On walkabout in life and technology

Using Twitter ADN and #xpost

I think I have finally figured out how I want to use App.Net and Twitter . Given my low follower counts on both, and the different follower groups I have on each, I should get away with it.

TL;DR: Follow me on both, no more cross-posting anything except blog post announcements, mute #xpost on one service to prevent duplicates. (Really? A TL;DR here! For an article this short? Where the “Too Long; Don’t Read” is about the same length as the post. Yes Really!)

I intend to use Twitter @hiltmon as I do now, for notifying people of posts on this site as well as for personal updates, Instagrams, jokes, scotch and any responses to messages. The persona on Twitter is this guy, me, with a tech blog, this. Twitter presents my intellectual brilliance in 140 characters, and more often than not, pie-in-face moments.

On App.Net, I intend to use ADN @hiltmon for more meaningful discussions, more in-depth technical talk, more hop-on posts (which may annoy others already in that discussion) and leave the personal stuff and silly jokes aside. The only cross-posts will be blog announcements, in the hope that they start these more meaningful discussions.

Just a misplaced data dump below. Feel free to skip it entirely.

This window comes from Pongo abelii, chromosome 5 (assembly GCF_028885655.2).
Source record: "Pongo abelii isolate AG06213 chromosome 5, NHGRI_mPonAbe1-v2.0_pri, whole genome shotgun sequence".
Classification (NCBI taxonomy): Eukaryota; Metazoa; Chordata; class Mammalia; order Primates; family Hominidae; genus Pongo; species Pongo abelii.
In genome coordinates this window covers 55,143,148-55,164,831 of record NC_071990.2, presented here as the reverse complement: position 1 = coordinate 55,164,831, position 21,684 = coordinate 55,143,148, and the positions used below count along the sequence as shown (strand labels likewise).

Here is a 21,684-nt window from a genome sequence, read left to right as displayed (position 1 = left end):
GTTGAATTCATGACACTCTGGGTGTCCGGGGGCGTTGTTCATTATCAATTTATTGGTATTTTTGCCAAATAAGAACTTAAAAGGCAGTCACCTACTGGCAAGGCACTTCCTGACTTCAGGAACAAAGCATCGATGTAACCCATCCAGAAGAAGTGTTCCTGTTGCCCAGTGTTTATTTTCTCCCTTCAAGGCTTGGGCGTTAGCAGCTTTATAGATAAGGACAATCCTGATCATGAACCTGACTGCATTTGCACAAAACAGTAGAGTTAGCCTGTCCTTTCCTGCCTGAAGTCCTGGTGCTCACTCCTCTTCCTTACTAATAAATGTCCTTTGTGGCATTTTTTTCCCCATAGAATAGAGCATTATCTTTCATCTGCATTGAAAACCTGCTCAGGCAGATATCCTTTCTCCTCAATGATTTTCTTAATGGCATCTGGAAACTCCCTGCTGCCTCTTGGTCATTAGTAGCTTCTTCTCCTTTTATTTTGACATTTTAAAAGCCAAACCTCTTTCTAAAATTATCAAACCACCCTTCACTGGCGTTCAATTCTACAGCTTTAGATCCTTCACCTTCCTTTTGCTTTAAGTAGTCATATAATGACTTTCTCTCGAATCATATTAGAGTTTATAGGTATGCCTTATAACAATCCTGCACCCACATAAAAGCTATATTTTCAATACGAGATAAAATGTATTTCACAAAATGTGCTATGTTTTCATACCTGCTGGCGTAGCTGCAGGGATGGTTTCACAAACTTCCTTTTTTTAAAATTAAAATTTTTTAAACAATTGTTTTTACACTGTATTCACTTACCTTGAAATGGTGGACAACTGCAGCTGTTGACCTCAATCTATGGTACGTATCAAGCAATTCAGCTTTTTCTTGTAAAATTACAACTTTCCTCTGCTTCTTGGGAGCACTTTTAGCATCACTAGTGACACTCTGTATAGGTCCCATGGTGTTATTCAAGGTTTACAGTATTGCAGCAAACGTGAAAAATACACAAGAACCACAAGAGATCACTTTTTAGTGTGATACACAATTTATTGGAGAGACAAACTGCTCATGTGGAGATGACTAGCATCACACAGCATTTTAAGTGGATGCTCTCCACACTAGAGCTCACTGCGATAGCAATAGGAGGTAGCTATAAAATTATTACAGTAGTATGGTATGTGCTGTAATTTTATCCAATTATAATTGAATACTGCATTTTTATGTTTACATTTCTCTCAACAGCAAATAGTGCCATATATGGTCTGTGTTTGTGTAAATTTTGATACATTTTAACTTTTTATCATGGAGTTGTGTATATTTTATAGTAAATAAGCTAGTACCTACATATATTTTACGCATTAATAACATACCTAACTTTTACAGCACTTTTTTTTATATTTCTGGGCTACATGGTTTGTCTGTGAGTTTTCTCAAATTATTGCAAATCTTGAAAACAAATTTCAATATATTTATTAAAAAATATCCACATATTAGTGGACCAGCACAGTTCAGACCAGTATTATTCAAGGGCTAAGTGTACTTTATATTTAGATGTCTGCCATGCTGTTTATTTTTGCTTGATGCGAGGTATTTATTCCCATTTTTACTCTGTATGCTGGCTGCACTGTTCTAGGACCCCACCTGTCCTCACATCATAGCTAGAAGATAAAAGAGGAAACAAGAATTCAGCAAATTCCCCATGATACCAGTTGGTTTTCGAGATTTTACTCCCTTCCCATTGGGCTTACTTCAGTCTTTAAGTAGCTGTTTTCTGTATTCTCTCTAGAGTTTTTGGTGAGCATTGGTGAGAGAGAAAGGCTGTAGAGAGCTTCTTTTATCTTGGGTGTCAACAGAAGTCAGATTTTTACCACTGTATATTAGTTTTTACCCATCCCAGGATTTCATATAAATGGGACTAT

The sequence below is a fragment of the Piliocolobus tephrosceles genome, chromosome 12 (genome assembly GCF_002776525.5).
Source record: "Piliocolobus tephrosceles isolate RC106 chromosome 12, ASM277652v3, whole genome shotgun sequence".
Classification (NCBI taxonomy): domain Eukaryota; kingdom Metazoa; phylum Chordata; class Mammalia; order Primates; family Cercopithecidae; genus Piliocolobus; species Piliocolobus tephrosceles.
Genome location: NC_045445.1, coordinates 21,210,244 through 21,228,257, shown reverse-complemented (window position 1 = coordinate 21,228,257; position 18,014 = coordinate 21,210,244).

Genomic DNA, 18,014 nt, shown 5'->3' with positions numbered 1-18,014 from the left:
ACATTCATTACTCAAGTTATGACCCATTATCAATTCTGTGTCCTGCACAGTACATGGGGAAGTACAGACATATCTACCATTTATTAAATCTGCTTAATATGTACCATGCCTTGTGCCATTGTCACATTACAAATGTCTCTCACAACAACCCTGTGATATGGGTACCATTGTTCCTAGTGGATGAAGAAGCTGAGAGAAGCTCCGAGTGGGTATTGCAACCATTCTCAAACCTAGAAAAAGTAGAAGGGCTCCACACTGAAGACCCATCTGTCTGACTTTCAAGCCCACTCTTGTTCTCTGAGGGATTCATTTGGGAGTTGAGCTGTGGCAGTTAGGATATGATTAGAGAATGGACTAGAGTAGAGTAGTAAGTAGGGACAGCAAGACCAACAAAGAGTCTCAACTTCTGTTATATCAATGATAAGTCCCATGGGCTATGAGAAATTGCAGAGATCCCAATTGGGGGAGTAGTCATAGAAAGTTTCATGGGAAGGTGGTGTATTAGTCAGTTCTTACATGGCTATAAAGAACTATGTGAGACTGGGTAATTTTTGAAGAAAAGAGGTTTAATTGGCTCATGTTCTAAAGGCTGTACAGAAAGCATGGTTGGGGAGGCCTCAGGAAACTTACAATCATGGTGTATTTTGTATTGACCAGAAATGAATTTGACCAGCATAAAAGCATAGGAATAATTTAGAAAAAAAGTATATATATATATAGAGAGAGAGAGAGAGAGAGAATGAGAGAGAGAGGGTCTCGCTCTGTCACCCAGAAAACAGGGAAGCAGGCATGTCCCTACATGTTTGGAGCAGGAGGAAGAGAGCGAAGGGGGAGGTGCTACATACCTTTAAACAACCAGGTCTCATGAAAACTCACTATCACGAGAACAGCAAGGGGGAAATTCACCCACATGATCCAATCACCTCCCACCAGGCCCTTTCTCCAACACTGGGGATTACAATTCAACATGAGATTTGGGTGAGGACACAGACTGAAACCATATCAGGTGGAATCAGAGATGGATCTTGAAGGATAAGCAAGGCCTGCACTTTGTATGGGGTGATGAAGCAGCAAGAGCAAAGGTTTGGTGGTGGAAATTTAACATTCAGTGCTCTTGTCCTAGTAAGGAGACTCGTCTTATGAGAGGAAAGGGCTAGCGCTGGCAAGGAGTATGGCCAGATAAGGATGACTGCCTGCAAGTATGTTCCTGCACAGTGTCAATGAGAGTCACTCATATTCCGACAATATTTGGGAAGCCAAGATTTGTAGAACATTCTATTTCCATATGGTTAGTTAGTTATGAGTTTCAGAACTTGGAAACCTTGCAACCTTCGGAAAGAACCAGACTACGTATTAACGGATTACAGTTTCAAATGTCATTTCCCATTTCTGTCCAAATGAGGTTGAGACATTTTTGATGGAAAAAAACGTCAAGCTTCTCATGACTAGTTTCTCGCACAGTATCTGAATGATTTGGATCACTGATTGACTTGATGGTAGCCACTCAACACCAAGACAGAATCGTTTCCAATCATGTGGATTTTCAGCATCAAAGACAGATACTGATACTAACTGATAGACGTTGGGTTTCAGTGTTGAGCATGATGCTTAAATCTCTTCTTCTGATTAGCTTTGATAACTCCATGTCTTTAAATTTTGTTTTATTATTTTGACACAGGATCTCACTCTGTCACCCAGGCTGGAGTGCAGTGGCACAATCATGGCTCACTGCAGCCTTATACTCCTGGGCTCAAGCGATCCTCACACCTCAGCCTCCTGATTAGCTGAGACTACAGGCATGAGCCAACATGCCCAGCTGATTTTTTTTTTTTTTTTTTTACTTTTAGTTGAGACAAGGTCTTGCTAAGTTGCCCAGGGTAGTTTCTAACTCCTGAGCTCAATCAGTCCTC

If you follow me on both (and you should), mute the #xpost hashtag on one of them, you’ll get all the messages, but only once. No duplicates.

Either way, I plan to remain me, polite, courteous, curious, stubborn, socially awkward in a crowd, with a splash of humor and irreverence on both. It is who I am, I cannot be otherwise.

Oh, and if you follow me on @NoverseLLC (my company Twitter account), switch to @hiltmon. I rarely post on it any more and am considering replacing the company web with a static site and merging the blogs (which means you may see a few more business-like posts here).

So announcing the biggest change in hiltmon.com since, well, the last blog post. The new follow message at the bottom (Delta: s/or/and/i + “Mute #xpost on one.”):

Follow the author as @hiltmon on Twitter and @hiltmon on App.Net. Mute #xpost on one.

Gist TextMate Bundle and Command Line

I was having a conversation on Twitter with Shawn Hansen (@geekles) this weekend and he mentioned that Sublime Text 2 has a great plugin for Github Gists, and TextMate 2 was missing this awesomeness.